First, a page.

“Preferential option for the poor”: this formula has long been used in the Church, in line with the teachings and commands of Our Lord, to indicate that the Christian faithful should accord preferential treatment to the less advantaged and fortunate sections of society, the marginalized, downtrodden, powerless, defenseless, vulnerable. And who are the “poorest of the poor”? For many people the “poorest of the poor” are the unborn, who due to today’s unChristian widespread legislation in most countries worldwide are increasingly exposed to the dreadful risk of abortion.
But the auxiliary bishop of the Archdiocese of Mary Most Holy in Astana, Kazakhstan, Athanasius Schneider, who is also Secretary General of the local Conference of Catholic Bishops and Chairman of the Liturgical Commission, has a different opinion. “The Eucharistic Jesus, that is Jesus Christ actually, personally and substantially present under the Eucharistic species, in Body, Blood, Soul and Divinity, is indeed the most poor, weak and defenseless in the Church,” Schneider says in his latest book Corpus Christi, la Santa Comunione e il rinnovamento della Chiesa (The Body of Christ, Holy Communion and the Renewal of the Church). Therefore, as a fundamental aspect of his pastoral mission, he is pleading the case of a “preferential option for the poorest” in order to restore the proper devotion toward the Eucharist. For this courageous commitment, we honor Bishop Schneider as one of the “Top Ten” people of 2013.
Scheider’s book, published by LEV (the Libreria Editrice Vaticana, the Vatican publishing house) is a passionate plea for the faithful to be aware of the paramount importance of receiving Our Lord with the appropriate preparation, devotion, respect and reverence, and especially kneeling and upon the tongue. This work is a follow-up to Msgr. Schneider’s previous book entitled Dominus Est: riflessioni di un vescovo dell’Asia Centrale sulla sacra comunione (It is the Lord: Reflections of a Bishop of Central Asia on Holy Communion). There Schneider gave arguments in favor of Communion on the tongue and on one’s knees, arguments that are believed to have prompted Benedict XVI to revert to this practice in administering the sacrament after his celebration of the Feast of Corpus Christi in Rome on May 25, 2008.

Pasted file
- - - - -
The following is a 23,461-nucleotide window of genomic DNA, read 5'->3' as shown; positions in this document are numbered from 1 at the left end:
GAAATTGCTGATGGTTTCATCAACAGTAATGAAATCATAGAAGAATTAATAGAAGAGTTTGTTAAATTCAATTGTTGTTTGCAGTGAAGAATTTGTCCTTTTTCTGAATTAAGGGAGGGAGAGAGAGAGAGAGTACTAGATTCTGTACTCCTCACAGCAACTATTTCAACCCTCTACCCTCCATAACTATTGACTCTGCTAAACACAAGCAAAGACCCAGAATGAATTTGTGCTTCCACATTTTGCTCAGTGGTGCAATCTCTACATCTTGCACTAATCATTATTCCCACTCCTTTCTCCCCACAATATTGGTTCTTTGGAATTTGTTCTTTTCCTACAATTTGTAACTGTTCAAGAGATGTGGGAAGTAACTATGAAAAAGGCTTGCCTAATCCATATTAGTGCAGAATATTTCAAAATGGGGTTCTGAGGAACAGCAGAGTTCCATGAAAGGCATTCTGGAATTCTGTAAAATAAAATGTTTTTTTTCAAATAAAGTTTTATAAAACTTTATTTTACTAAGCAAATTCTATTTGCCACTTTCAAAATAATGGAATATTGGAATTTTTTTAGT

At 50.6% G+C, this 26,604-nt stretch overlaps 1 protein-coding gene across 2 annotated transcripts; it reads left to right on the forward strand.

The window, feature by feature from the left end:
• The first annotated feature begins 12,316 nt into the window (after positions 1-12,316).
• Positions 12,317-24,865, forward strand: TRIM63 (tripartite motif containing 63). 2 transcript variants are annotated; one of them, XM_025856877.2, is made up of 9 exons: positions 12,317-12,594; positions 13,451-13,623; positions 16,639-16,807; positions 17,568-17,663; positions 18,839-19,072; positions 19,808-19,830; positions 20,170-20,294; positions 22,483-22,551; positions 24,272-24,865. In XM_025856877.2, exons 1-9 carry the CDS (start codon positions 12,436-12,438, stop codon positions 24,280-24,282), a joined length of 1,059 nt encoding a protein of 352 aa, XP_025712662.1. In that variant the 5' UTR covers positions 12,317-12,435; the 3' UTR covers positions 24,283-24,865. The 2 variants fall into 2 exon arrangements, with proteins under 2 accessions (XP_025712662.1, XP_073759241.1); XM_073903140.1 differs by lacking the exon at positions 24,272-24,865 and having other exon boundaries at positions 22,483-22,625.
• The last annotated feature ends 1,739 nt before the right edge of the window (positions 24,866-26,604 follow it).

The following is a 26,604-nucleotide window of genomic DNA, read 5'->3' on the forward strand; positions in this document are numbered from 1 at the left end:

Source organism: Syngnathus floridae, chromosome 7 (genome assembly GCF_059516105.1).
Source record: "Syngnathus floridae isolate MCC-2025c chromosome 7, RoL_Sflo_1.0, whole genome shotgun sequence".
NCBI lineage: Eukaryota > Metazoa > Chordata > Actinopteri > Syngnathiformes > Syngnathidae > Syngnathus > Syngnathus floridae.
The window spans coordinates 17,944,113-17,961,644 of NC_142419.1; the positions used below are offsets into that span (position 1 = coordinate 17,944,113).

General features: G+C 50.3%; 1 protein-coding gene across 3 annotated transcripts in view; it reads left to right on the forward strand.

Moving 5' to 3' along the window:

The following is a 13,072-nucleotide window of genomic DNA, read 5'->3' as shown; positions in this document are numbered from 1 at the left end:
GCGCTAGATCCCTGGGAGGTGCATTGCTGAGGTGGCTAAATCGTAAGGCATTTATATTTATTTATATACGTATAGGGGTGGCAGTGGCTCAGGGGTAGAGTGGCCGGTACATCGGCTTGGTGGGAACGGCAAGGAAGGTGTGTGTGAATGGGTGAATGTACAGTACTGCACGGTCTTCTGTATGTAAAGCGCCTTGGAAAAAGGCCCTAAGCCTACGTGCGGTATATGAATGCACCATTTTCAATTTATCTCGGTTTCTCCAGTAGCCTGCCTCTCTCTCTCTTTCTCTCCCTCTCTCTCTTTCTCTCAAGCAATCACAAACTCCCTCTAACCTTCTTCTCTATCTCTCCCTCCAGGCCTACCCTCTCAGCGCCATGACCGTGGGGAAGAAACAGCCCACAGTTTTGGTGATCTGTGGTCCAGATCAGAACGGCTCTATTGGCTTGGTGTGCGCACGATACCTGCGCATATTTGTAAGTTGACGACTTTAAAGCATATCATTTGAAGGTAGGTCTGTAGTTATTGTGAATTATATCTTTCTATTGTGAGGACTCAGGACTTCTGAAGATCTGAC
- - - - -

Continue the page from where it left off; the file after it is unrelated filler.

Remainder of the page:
Schneider’s basic thesis is that the renewal of the Church cannot be brought about without a profound review of our devotion to the Eucharist, which produces a new momentum and fervor in our sacramental practice. Besides involving our relationship with the sacrament of Confession, for the faithful to be duly prepared to fruitfully participate in the Mass and worthily receive the Body of Our Lord, it is also necessary for us to be aware of the immensity of the Mystery we are approaching through a solid training, so that every superficiality, carelessness and neglect is replaced by due respect and a deep and sincere love.
Schneider is particularly saddened by the insensitivity of even certain clerics and bishops who have asked him why he is making so much fuss over these “secondary things.” But Holy Communion is not a “thing,” he rebuts, but a “person,” not “what is,” but “who is,” and that’s why he entitled his first book Dominus est, “It is the Lord.” His second book is also aimed at calling upon the Church to wake up and heed the impassioned lament of her “little ones,” those ordinary faithful who are suffering so much for the way Our Lord, “the poorest and most defenseless,” is often treated in the small consecrated Host.
In this regard, Scheider is convinced that we should be guided by the example set by St. Francis of Assisi, the patron saint of the poor par excellence, in his writings on the Eucharist, which overflow with an exceptionally ardent devotion.
“Therefore, I am beseeching all of you, brothers, kissing your feet and with all the love of which I am capable, that you revere and honor to the best of your ability the Most Holy Body and Blood of our Lord Jesus Christ, in whom all things in heaven and on earth have been pacified and reconciled to God Almighty,” St. Francis wrote in his Letter to the Entire Order (Chapter I). “I am imploring you, more than I should do it for myself, to beg humbly but persistently that Churchmen honor more than anything else in the world the most Holy Body and Blood of our Lord Jesus Christ, his name and the words with which his body is consecrated. They should administer the Eucharist to others with devotion and discretion. And when the priest consecrates the host on the altar, all the people, kneeling, should render praise, glory and honor to the living and true Lord God.”
The saint’s words are all the more relevant in the light of the fact that his name was chosen by the current pontiff, Francis.
For this reason, Schneider is determined to do for Pope Francis the same work he did for Benedict XVI. The ideal, according to the bishop, is for the Church to issue a liturgical norm to reinstate Communion on the tongue and kneeling to gradually replace the other practice. Communion standing and in the hand. Should this measure actually be put into place, the bishops claims, it would represent one of the most important and at the same time concrete acts to heal the wounds of the Church, precisely according to the words addressed by Our Lord to the Assisi saint in his famous vision: “Francis, go and repair My house.”